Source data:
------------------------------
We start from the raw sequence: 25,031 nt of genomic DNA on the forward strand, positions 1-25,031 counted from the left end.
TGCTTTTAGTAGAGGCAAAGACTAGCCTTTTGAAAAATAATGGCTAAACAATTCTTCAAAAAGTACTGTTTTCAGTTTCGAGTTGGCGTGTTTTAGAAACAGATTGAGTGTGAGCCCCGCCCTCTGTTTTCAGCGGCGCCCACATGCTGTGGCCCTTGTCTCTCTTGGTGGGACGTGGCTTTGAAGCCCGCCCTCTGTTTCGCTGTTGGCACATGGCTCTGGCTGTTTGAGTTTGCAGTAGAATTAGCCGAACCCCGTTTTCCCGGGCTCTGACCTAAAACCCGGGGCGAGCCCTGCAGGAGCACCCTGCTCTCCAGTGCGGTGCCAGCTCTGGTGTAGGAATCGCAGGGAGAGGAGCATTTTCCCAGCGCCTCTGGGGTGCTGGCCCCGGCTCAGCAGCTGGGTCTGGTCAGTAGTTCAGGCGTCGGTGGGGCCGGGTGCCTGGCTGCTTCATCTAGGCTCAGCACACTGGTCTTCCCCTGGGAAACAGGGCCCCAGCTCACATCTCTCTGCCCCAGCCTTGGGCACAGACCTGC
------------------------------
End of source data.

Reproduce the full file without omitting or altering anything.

We start from the raw sequence: 25,031 nt of genomic DNA on the forward strand, positions 1-25,031 counted from the left end.
TGCTTTTAGTAGAGGCAAAGACTAGCCTTTTGAAAAATAATGGCTAAACAATTCTTCAAAAAGTACTGTTTTCAGTTTCGAGTTGGCGTGTTTTAGAAACAGATTGAGTGTGAGCCCCGCCCTCTGTTTTCAGCGGCGCCCACATGCTGTGGCCCTTGTCTCTCTTGGTGGGACGTGGCTTTGAAGCCCGCCCTCTGTTTCGCTGTTGGCACATGGCTCTGGCTGTTTGAGTTTGCAGTAGAATTAGCCGAACCCCGTTTTCCCGGGCTCTGACCTAAAACCCGGGGCGAGCCCTGCAGGAGCACCCTGCTCTCCAGTGCGGTGCCAGCTCTGGTGTAGGAATCGCAGGGAGAGGAGCATTTTCCCAGCGCCTCTGGGGTGCTGGCCCCGGCTCAGCAGCTGGGTCTGGTCAGTAGTTCAGGCGTCGGTGGGGCCGGGTGCCTGGCTGCTTCATCTAGGCTCAGCACACTGGTCTTCCCCTGGGAAACAGGGCCCCAGCTCACATCTCTCTGCCCCAGCCTTGGGCACAGACCTGC